What is a stenosis?

Quick Answer
An abnormal narrowing or constriction of a canal or passageway in the body that is caused by the buildup of cholesterol, fats, or other substances (called plaque); the swelling or overgrowth of cells, tissue, or an organ; or a deformity.
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Causes and Symptoms

Stenosis can occur in many areas of the body, such as an artery, a heart valve, or the vertebral (spinal) canal. It may stem from many causes, depending on the area affected. In an artery, stenosis occurs with the buildup of cholesterol, fats, or other substances, called plaque. A stenotic heart valve can be a congenital birth defect or the result of an infection (endocarditis), rheumatic fever, or aging. The septum, or dividing wall in the heart, can enlarge and lead to an abnormally small ventricle, or heart chamber. Spinal stenosis is caused by a deteriorating or herniated disk, arthritis, tissue enlargement inside the spinal canal, deformities of the spinal column (Paget’s disease), or an injury.

Symptoms of this disorder relative to an artery, heart valve, or ventricle include high blood pressure, pain or tightness in the chest (angina pectoris), shortness of breath, dizziness or fainting with exertion, fatigue, palpitations (rapid heartbeat), or a heart murmur. In more severe cases, it can develop into a heart attack or stroke. The symptoms of spinal stenosis include back, neck, leg, or buttocks pain or numbness that worsens with standing or exercising.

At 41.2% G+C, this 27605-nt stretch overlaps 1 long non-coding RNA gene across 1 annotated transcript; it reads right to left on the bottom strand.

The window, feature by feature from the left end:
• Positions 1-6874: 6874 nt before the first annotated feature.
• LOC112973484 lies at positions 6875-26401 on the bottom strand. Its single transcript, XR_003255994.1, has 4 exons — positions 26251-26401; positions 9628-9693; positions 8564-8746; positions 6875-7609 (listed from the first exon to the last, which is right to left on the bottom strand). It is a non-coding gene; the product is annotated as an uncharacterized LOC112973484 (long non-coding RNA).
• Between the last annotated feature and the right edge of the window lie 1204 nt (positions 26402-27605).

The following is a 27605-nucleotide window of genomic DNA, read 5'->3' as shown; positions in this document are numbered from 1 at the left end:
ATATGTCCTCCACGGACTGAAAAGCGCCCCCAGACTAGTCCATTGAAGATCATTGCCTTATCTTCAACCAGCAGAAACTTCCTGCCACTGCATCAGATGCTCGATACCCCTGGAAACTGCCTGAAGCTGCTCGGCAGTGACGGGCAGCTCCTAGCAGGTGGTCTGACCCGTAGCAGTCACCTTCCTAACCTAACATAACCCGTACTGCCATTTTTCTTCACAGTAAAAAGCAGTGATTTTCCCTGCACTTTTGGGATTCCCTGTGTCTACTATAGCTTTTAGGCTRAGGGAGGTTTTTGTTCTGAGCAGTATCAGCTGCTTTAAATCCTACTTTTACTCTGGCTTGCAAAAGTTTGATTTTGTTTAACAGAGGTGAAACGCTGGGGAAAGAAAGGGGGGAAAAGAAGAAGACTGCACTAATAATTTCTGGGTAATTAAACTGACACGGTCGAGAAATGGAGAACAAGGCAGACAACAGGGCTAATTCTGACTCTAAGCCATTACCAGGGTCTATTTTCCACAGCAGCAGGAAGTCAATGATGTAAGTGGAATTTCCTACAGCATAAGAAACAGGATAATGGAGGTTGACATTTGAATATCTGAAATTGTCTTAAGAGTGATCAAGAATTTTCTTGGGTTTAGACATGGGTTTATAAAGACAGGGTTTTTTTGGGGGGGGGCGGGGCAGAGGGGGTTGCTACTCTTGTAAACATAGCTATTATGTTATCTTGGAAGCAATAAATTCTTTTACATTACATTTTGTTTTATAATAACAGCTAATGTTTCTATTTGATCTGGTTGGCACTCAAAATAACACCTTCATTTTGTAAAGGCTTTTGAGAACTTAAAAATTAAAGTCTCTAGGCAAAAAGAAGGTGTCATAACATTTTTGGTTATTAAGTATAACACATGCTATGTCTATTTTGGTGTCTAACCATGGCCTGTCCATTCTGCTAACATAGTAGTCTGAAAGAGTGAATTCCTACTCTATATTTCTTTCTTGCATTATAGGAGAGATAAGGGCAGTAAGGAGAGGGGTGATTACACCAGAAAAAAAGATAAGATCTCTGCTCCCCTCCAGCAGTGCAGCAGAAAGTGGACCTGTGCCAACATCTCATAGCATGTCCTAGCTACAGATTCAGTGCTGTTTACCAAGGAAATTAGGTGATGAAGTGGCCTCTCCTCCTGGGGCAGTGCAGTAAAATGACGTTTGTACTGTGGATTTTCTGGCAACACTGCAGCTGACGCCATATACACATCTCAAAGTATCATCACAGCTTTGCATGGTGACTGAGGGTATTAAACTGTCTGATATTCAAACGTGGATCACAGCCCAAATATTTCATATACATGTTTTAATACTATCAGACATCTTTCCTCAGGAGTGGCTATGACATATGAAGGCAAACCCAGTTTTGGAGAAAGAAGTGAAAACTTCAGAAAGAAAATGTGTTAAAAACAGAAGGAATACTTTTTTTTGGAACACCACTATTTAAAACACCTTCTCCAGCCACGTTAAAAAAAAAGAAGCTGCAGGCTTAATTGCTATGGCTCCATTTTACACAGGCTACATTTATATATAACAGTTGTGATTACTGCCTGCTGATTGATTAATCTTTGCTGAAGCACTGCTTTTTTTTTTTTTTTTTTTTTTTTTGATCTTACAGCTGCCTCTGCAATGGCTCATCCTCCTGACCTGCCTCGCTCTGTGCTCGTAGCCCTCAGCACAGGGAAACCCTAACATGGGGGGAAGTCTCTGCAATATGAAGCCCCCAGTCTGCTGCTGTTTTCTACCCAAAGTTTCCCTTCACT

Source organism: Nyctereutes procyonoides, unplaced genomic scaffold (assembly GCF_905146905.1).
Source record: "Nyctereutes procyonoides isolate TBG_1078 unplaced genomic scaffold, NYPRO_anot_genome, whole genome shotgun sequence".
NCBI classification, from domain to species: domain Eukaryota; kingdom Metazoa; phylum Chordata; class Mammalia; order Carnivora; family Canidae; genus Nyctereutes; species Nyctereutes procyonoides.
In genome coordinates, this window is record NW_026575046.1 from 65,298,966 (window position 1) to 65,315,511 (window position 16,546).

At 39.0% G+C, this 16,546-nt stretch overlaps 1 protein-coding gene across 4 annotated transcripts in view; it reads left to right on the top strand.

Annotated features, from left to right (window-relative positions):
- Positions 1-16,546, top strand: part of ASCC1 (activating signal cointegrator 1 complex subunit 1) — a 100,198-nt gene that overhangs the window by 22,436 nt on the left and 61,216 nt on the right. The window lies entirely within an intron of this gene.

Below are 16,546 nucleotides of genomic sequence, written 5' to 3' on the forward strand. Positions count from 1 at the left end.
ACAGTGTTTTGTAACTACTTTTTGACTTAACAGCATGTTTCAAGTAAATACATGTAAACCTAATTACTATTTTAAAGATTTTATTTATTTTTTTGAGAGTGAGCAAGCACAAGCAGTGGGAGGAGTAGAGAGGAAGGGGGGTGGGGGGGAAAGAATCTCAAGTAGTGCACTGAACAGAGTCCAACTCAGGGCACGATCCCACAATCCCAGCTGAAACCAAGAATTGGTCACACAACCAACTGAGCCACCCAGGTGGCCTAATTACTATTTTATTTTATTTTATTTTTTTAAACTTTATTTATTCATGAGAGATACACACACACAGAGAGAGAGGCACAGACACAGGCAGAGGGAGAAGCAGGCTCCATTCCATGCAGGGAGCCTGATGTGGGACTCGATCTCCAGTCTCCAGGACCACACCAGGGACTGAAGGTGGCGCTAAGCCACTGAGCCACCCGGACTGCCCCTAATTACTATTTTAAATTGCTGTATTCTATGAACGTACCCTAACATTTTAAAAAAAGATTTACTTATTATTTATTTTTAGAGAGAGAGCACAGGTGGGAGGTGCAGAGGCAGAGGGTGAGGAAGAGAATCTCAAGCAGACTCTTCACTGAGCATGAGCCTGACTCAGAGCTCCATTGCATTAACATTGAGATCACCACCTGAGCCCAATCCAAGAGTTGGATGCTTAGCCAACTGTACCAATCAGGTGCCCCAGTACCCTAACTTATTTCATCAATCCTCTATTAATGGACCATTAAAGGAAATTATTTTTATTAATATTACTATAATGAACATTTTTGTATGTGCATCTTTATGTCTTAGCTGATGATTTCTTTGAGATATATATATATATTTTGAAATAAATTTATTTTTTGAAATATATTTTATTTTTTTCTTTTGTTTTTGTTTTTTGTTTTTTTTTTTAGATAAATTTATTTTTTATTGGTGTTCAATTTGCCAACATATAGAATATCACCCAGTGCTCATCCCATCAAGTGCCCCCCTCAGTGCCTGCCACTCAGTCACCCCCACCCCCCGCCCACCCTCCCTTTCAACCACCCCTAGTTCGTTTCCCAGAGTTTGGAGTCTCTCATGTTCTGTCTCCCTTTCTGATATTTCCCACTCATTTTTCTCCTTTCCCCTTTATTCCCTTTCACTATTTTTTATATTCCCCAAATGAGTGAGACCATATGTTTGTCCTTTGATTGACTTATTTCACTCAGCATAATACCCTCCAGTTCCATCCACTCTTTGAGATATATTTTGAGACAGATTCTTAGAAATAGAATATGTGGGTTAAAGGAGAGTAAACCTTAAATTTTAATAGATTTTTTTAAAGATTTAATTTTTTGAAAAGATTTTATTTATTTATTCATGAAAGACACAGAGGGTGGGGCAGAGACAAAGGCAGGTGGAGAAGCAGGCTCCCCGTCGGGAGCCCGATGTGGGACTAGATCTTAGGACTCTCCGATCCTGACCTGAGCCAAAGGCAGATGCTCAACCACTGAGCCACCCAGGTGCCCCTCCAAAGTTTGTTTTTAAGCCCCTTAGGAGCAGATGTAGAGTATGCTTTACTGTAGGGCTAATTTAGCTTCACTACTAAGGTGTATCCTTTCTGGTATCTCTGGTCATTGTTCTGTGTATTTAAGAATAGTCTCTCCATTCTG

Treatment and Therapy

Medication is commonly used to treat or relieve the symptoms caused by a stenosis. Blood thinners such as aspirin and warfarin allow easy passage of blood through a stenosed area to lower the risk of high pressure. Cholesterol-lowering medications slow the buildup of plaque in the artery. Antibiotics help repair damaged heart valves, with a long course and high dosage used if the cause is infectious endocarditis. Finally, anti-inflammatory medications or steroid injections are the first line of treatment for spinal stenosis.

A number of interventions can be used to correct this disorder. Balloon angioplasty flattens plaque buildup, while valvuloplasty widens the valve opening. A stent, or wire mesh tube, is often inserted following an angioplasty to hold the artery open. One alternative is atherectomy, in which a laser or rotary shaver breaks up the plaque. If a patient has multiple severely stenosed arteries, then coronary artery bypass surgery may be recommended. Finally, artificial heart valve replacement surgery or corrective surgery for spinal stenosis may be warranted.


Dorland’s Illustrated Medical Dictionary. 32nd ed. Philadelphia: Elsevier/Saunders, 2012.

Dugdale, David C., III, Shabir Bhimji, and David Zieve. “Pulmonary Valve Stenosis.” MedlinePlus, June 7, 2012.

Dugdale, David C., III, Michael A. Chen, and David Zieve. “Aortic Stenosis.” MedlinePlus, June 4, 2012.

“Questions and Answers about Spinal Stenosis.” National Institute of Arthritis and Musculoskeletal and Skin Diseases, Jan. 2013.